In my day job I deal sometimes deal with Rights Clearance Issues brought up by lawyers working for Big Entertainment Conglomerates. It’s their job to go through footage and spot the guy wearing the Yankees cap in the background and have us blur it in every frame just when we thought we were done.

Editors and producers will grumble, but you have to see it from the lawyers’ side. First of all, these are not highly-paid lawyers who are part of the Legal Department of Big Entertainment Conglomerate. These are freelancers, just like most editors are freelancers, and their reputation is on the line with every job. If they miss one little thing, if that painting in the background isn’t cleared and the artist sues Big Entertainment Conglomerate, that’s it for their job. It’s their profession to be paranoid.

But neither do they want to harm the project. I’ve learned they’ll go out of their way to let you know the rights issues you might run into, before they cause headaches at the very end of the project. Since the law assumes you have control over what’s on camera, you better take control.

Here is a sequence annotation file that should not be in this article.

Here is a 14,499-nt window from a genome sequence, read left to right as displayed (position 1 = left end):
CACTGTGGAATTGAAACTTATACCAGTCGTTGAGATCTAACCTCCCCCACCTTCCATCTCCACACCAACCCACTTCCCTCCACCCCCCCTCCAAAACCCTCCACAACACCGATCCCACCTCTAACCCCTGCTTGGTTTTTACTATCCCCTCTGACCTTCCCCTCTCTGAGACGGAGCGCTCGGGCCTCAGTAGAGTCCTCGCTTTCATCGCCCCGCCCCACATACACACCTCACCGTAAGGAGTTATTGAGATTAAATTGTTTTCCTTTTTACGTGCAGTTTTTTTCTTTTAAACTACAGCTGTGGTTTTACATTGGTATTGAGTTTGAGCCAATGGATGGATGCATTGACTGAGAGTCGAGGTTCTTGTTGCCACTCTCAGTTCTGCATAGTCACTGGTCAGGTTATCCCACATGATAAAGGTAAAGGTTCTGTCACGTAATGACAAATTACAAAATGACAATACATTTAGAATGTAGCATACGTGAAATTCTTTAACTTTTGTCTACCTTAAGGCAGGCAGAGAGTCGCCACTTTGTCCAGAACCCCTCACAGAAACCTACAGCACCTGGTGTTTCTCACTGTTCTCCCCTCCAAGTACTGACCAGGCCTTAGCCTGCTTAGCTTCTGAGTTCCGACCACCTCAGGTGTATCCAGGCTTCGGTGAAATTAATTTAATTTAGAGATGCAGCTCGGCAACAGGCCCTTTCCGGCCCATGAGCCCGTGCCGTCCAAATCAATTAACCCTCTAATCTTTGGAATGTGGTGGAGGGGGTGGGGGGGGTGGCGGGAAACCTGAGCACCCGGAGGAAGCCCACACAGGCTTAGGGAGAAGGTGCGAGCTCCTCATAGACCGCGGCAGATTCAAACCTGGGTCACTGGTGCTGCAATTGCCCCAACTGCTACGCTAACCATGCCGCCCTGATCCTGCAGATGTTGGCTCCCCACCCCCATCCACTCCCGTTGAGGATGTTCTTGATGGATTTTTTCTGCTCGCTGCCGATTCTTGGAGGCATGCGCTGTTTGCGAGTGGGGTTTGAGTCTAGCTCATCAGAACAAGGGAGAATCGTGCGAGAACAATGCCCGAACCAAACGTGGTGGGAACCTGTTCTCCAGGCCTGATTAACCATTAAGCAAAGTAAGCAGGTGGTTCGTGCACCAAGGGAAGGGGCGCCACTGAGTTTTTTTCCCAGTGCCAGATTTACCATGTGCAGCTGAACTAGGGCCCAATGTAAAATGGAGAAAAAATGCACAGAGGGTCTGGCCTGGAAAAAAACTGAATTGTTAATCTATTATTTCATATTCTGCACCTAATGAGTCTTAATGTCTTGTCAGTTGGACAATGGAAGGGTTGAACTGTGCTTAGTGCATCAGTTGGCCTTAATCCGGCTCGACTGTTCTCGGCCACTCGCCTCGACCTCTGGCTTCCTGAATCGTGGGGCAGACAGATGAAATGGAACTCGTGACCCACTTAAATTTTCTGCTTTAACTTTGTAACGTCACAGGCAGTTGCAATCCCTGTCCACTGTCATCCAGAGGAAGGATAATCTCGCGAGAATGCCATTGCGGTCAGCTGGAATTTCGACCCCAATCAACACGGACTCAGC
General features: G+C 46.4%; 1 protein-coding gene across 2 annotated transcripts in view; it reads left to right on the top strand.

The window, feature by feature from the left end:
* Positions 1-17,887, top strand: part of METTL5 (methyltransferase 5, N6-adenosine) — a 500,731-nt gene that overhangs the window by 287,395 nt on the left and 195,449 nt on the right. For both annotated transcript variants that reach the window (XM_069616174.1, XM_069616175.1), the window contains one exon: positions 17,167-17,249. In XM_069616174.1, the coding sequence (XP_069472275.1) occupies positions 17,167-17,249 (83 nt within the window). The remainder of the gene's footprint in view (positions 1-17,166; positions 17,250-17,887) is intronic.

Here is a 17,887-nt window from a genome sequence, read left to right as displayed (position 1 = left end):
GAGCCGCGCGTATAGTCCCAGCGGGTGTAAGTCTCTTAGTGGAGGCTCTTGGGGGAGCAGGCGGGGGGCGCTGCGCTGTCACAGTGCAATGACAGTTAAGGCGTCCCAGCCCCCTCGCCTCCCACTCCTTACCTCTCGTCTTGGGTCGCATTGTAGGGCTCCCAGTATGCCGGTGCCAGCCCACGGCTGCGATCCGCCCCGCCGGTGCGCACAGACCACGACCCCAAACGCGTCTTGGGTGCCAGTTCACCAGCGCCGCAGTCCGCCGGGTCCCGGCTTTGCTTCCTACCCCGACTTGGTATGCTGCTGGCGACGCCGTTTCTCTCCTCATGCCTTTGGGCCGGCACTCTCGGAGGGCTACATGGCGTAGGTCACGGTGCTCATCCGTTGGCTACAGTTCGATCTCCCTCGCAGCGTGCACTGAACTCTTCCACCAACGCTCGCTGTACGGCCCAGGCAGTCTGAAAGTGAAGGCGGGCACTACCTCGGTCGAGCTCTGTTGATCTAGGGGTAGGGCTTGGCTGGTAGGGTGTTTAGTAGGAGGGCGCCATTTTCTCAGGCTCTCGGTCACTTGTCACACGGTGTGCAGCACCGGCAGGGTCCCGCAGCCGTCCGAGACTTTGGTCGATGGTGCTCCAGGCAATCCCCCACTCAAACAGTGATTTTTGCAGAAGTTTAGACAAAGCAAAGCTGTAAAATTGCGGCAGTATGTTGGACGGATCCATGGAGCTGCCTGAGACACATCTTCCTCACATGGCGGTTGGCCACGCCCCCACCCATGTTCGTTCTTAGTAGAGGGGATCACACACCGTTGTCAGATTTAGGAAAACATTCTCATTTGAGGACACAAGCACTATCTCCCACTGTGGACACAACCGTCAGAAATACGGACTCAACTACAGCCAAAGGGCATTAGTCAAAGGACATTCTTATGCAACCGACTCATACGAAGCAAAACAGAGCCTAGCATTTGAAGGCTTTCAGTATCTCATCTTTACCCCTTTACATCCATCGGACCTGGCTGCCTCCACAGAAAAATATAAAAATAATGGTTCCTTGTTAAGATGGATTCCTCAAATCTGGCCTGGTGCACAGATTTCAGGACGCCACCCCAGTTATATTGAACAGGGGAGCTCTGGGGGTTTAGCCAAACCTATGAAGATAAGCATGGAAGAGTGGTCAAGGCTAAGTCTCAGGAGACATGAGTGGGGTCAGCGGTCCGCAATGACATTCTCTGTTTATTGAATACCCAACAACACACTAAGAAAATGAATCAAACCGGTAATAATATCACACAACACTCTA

I once saw a short film about a guy who was obessesed with Elvis. The producers were so worried about being sued by Elvis’ estate, they put a black rectangle over the eyes of every image of Elvis. That’s stupid. It distracts from the movie. The filmmakers would’ve been better off making all their images look almost-like-Elvis and have the character be obsessed with Melvin, a fictional iconic singer. That way, the audience knows who the filmmakers are referencing, and no one gets sued.

In the case of “Stull”, we were going to need to see some beer bottles up close. Even if we had the time and inclination to clear the rights to use a major brand, it’s unlikely the brand would allow their product to be used in a movie that simulates underage drinking. What to do? We could remove all the labels from the bottles, but then they would just look like bottles with labels removed. What to do?

Enter Rebecca Lysen, graphic designer. She was able to turn around a logo for a fictional brand of beer called Hub in very little time and with some fun details. Her slogan, “Have a Hub, Bub!” became a running joke on set. Best of all, the camera could get as close the bottles as I wanted without my having to worry about getting sued.